A Vipassana Education

A few days ago as I was about to begin an activity with our 4th and 5th graders, I looked up from where we were sitting and gazed at how the mountains here touch the sky. The sky seemed so blue, the green of the leaves on the trees was the sunlight itself. The birds in the distance were singing along to the bells chiming on the necks of buffalos grazing in the jungle.

Suddenly what I had planned to do lost all meaning and a feeling of wonderment overwhelmed me. There is so much life we do not know of, so much beauty we chose not to see every second, pouring forth from and in all things. I was struck by how unaware I was, how much of this consciousness I did not feel.

I asked the students to look at and follow the movements of a butterfly that was flying around us. They observed it for a few minutes until it went out of sight. I then asked them what the butterfly was doing, where it was going, why it moved the way it did. One of the students, a ten year old girl named Swathi, told us that it was flying to the fragrance of flowers.

Watching the sunrise over the Himalayas.
Watching the sunrise over the Himalayas.

When was the last time you were happy, genuinely happy? The last time you were bursting with so much joy you felt that however large this universe is, it could not contain just one ounce of your being?

That’s not something we can teach. Yet what is the purpose of education if it does not help us see more clearly by removing all that sleep in our eye and lead us in the direction of that “pathless land,” called truth? Why bother with school if it does not help us be happy, be free, and thus human?

The way of education is the way of religion. I’m not talking about being a Hindu, a Christian, a Muslim, or whatever else, but to see and experience for yourself that “knowledge which liberates.” To feel in every cell of your body what these great teachings have called the Dharma, the Tao, fana and baqa, and yoga. It is to open ourselves to that conscious energy, one might call it love, moksha, or God, that is all around us—everywhere everywhere everywhere—that is who we are as humans. To know and express that is our sole responsibility in life, and the only purpose of education.

However much we see it as a way to acquire the knowledge, skills, and prestige for earning a higher salary and securing a better job, education is not about passing exams or getting the degrees necessary for us to be highly conformed, technocratic professionals. It is just as Swathi saw the butterfly that day. Education is our movement within to taste the fragrance of who we are; maybe that is why Buddha once gave a sermon by simply holding up a flower and remaining silent.
first month pics 003

My passions for education, rural livelihood, and meditation come from my experiences working in Kenya and Thailand. My time with the Maasai American Organization in Losho, Kenya, inspired me to dedicate myself to service and to work for educational opportunities in poor, marginalized communities. This commitment led me to Thailand on a Fulbright fellowship, where I taught English at a small government school in Chiang Mai province and worked with refugee and migrant women from Myanmar. I hope to use these past experiences this year to learn more about myself, holistic education in rural communities, and self-sufficient development. I come to AIF honored and excited for the chance to immerse myself in Garhwali culture, practice mindfulness and yoga, and make friendships with the people and community of Ashram Paryavaran Vidyalaya.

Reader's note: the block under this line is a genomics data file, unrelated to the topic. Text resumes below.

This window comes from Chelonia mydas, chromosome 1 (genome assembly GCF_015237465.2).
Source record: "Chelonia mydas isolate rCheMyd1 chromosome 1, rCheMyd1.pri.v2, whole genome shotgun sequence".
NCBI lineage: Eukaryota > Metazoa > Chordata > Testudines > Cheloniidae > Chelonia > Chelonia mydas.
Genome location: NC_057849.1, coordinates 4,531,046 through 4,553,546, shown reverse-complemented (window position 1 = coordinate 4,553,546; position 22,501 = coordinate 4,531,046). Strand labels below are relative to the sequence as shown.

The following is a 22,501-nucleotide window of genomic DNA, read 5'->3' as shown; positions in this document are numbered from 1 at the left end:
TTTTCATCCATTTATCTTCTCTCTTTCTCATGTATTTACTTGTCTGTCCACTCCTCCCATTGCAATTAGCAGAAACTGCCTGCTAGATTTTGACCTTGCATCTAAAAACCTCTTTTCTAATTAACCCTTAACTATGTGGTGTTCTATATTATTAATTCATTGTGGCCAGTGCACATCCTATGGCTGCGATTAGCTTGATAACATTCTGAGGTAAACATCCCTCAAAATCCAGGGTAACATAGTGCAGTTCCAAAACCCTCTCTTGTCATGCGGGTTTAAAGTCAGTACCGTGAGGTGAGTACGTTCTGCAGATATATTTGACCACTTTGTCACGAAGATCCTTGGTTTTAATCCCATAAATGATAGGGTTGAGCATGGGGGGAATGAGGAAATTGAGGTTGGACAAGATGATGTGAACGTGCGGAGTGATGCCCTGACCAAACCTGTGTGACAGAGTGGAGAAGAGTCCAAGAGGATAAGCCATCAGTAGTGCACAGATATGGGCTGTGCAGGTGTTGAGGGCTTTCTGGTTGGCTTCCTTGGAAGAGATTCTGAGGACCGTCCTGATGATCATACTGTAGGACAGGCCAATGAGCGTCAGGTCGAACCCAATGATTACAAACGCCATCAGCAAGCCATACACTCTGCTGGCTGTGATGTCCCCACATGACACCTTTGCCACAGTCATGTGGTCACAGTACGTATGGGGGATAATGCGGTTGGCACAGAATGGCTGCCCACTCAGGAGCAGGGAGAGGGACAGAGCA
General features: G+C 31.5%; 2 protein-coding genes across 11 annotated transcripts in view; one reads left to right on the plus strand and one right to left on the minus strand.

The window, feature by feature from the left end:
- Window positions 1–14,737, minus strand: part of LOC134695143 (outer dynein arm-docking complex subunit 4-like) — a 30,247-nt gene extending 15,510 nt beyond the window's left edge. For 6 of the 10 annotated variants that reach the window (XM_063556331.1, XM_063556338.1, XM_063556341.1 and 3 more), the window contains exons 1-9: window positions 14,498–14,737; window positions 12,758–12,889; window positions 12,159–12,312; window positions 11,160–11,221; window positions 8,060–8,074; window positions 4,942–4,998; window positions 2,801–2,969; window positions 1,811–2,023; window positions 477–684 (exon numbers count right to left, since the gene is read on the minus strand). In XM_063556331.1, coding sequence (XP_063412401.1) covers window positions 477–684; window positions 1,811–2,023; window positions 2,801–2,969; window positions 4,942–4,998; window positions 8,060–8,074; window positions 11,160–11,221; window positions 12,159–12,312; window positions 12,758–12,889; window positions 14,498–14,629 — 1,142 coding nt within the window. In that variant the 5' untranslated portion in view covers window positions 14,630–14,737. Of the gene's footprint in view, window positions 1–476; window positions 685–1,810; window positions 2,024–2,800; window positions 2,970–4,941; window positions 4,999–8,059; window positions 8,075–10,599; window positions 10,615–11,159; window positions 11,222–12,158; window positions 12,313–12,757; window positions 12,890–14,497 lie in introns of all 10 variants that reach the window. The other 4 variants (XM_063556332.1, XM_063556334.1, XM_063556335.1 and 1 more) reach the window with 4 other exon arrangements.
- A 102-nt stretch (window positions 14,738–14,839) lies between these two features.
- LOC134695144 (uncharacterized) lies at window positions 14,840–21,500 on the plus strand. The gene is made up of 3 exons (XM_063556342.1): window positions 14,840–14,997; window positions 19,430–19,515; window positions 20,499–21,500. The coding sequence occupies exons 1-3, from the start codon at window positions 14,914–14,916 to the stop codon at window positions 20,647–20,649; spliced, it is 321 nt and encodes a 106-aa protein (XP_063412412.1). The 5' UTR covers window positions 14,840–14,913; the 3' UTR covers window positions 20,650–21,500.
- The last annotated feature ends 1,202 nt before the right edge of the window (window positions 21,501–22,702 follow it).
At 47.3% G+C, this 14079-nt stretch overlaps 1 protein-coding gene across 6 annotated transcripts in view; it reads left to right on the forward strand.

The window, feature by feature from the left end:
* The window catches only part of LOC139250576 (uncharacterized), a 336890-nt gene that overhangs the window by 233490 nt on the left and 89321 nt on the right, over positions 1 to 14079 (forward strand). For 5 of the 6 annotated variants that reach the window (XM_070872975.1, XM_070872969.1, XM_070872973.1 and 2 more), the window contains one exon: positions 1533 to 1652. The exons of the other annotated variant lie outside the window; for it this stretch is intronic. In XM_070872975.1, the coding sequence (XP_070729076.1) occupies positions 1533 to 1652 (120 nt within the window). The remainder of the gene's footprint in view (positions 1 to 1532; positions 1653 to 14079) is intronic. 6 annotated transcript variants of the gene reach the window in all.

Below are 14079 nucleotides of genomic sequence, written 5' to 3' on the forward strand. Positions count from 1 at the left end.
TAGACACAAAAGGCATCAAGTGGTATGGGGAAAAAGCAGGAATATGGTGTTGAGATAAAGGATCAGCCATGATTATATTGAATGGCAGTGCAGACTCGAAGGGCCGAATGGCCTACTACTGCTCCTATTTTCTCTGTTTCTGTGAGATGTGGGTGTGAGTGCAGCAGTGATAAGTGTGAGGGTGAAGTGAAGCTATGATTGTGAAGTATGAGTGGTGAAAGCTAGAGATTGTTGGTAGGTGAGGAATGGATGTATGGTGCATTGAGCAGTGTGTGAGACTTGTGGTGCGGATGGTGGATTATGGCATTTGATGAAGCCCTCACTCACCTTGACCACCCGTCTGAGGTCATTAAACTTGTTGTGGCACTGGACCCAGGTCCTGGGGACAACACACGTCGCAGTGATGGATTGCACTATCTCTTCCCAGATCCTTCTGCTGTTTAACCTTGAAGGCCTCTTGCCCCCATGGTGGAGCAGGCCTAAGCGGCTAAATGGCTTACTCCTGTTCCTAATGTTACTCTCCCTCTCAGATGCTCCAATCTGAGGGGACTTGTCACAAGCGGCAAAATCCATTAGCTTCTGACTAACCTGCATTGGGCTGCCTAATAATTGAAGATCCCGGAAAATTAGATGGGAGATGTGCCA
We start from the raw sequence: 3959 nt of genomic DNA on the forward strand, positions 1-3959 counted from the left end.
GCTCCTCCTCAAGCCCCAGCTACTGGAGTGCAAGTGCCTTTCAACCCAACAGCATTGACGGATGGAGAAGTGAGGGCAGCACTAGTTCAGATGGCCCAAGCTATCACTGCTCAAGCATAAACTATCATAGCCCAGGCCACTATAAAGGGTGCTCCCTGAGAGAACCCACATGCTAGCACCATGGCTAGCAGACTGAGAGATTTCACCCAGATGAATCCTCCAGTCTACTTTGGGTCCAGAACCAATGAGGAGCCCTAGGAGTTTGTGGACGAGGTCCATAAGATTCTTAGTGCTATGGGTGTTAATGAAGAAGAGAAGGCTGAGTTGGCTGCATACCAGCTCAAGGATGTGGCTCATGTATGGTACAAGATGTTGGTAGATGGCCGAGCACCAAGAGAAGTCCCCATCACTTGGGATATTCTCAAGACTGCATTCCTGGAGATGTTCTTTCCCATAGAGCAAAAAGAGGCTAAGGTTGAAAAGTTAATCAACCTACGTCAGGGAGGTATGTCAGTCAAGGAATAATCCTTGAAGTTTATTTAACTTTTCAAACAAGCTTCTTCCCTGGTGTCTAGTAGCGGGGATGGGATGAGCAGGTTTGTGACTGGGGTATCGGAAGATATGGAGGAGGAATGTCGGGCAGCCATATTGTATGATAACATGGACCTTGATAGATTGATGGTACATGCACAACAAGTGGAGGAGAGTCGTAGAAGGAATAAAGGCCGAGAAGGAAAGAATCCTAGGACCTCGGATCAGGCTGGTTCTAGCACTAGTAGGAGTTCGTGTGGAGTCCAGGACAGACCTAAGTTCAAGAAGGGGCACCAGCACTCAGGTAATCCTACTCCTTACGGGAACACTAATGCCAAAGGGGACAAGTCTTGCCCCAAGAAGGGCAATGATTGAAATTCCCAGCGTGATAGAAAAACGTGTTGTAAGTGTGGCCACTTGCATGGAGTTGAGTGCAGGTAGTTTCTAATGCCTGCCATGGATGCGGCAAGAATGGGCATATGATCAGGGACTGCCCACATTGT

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2 thoughts on “A Vipassana Education

  1. Another beautiful post, Matt. I love your view on education as a path towards human happiness and fulfillment. I think perspective can get easily lost in the rush to get accepted to schools, get certain marks, get certain jobs. Thanks for reminding us in this post. Look forward to reading more.

  2. Excellent peace of writing on education. Being an education researcher, I strongly believe and agree what has been expressed here. Paulo Freire, an author of ‘Pedagogy of Oppressed’ and ‘Education for Critical Consciousness’ , mentioned about ‘Education as a practice of Freedom’ and in current context it should be read as ‘Education as a praxis of liberation’. Considering the current state of education, this notion of education is largely missing and thus the abysmal results and consequences follow not only in form of academic performance but also in distress and distrust in society and immoral values being valorized. Thanks Matt, for this wonderful insight. I am looking forward for such post.

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